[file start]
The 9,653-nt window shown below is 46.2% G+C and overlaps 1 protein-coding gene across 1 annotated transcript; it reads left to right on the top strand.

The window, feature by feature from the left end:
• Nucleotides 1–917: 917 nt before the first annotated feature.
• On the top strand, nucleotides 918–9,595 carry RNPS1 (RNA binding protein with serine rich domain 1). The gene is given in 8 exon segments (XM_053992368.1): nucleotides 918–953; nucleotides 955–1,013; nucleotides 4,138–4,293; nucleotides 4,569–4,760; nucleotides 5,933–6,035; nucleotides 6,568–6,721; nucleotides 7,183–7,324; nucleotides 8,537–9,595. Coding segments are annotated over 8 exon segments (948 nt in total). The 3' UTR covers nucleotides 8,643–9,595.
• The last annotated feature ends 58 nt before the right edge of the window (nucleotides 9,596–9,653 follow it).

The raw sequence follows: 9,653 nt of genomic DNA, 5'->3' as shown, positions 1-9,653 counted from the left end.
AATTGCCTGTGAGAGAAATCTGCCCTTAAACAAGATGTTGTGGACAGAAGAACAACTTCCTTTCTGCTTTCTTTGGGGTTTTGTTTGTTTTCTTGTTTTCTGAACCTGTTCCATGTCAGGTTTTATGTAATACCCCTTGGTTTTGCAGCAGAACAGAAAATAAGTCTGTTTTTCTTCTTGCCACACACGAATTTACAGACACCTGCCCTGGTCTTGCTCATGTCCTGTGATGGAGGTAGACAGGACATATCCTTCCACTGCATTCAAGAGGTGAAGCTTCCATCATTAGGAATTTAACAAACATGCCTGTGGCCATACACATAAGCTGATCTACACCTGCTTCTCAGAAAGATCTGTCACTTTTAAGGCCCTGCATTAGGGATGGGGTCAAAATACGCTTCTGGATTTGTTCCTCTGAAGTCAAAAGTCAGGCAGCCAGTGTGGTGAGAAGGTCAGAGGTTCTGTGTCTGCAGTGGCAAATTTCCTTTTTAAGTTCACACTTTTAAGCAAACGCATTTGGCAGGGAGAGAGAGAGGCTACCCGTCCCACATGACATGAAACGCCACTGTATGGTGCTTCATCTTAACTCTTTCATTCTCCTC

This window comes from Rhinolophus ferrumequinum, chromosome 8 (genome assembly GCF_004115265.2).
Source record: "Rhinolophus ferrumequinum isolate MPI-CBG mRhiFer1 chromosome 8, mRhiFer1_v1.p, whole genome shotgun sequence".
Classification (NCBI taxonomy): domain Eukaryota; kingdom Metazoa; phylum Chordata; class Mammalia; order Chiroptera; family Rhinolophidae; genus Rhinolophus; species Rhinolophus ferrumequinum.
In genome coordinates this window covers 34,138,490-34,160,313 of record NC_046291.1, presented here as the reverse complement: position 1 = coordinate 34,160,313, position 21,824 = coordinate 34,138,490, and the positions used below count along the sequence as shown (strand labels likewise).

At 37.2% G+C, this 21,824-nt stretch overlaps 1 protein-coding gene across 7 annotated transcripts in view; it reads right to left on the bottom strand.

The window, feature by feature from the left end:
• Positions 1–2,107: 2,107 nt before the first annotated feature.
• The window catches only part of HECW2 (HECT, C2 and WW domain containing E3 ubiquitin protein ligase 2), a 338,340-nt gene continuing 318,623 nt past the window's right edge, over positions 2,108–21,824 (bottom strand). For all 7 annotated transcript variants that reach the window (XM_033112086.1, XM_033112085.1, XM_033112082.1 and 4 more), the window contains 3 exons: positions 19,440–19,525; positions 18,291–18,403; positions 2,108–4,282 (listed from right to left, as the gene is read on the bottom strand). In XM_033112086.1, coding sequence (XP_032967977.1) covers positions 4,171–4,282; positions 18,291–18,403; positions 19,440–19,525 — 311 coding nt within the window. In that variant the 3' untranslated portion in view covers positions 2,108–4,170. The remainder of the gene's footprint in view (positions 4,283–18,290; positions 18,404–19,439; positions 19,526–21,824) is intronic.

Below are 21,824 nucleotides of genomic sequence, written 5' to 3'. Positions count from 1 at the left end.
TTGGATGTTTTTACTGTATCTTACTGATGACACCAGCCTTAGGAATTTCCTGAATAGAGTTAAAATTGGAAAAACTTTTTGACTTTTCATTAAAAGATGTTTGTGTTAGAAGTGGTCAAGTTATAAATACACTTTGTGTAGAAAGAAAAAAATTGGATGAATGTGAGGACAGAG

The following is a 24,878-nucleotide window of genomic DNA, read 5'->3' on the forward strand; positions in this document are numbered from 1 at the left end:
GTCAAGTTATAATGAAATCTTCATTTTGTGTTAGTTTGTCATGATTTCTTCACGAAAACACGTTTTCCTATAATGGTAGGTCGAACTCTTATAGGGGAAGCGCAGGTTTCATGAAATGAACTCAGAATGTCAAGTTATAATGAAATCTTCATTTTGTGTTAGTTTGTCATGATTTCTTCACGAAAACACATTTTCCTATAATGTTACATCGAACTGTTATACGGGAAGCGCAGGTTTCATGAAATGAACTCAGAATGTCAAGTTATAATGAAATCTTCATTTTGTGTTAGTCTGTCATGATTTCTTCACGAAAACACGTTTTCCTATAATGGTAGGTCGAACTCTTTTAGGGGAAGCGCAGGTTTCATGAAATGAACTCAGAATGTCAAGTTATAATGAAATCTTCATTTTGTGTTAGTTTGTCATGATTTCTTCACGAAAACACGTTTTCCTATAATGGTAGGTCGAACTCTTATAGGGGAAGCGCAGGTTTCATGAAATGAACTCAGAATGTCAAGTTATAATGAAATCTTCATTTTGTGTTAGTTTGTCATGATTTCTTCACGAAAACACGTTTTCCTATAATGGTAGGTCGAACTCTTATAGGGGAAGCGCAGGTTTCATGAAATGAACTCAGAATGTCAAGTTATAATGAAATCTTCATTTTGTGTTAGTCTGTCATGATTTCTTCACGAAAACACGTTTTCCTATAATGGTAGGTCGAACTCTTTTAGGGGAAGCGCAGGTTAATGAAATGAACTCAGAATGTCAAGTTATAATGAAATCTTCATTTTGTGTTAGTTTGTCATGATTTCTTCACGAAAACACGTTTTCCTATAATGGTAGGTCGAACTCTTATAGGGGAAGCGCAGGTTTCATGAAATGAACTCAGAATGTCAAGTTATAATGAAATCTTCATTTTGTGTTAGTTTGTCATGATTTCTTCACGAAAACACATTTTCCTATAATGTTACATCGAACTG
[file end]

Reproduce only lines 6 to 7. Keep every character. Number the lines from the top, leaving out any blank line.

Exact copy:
The raw sequence follows: 9,653 nt of genomic DNA, 5'->3' as shown, positions 1-9,653 counted from the left end.
AATTGCCTGTGAGAGAAATCTGCCCTTAAACAAGATGTTGTGGACAGAAGAACAACTTCCTTTCTGCTTTCTTTGGGGTTTTGTTTGTTTTCTTGTTTTCTGAACCTGTTCCATGTCAGGTTTTATGTAATACCCCTTGGTTTTGCAGCAGAACAGAAAATAAGTCTGTTTTTCTTCTTGCCACACACGAATTTACAGACACCTGCCCTGGTCTTGCTCATGTCCTGTGATGGAGGTAGACAGGACATATCCTTCCACTGCATTCAAGAGGTGAAGCTTCCATCATTAGGAATTTAACAAACATGCCTGTGGCCATACACATAAGCTGATCTACACCTGCTTCTCAGAAAGATCTGTCACTTTTAAGGCCCTGCATTAGGGATGGGGTCAAAATACGCTTCTGGATTTGTTCCTCTGAAGTCAAAAGTCAGGCAGCCAGTGTGGTGAGAAGGTCAGAGGTTCTGTGTCTGCAGTGGCAAATTTCCTTTTTAAGTTCACACTTTTAAGCAAACGCATTTGGCAGGGAGAGAGAGAGGCTACCCGTCCCACATGACATGAAACGCCACTGTATGGTGCTTCATCTTAACTCTTTCATTCTCCTC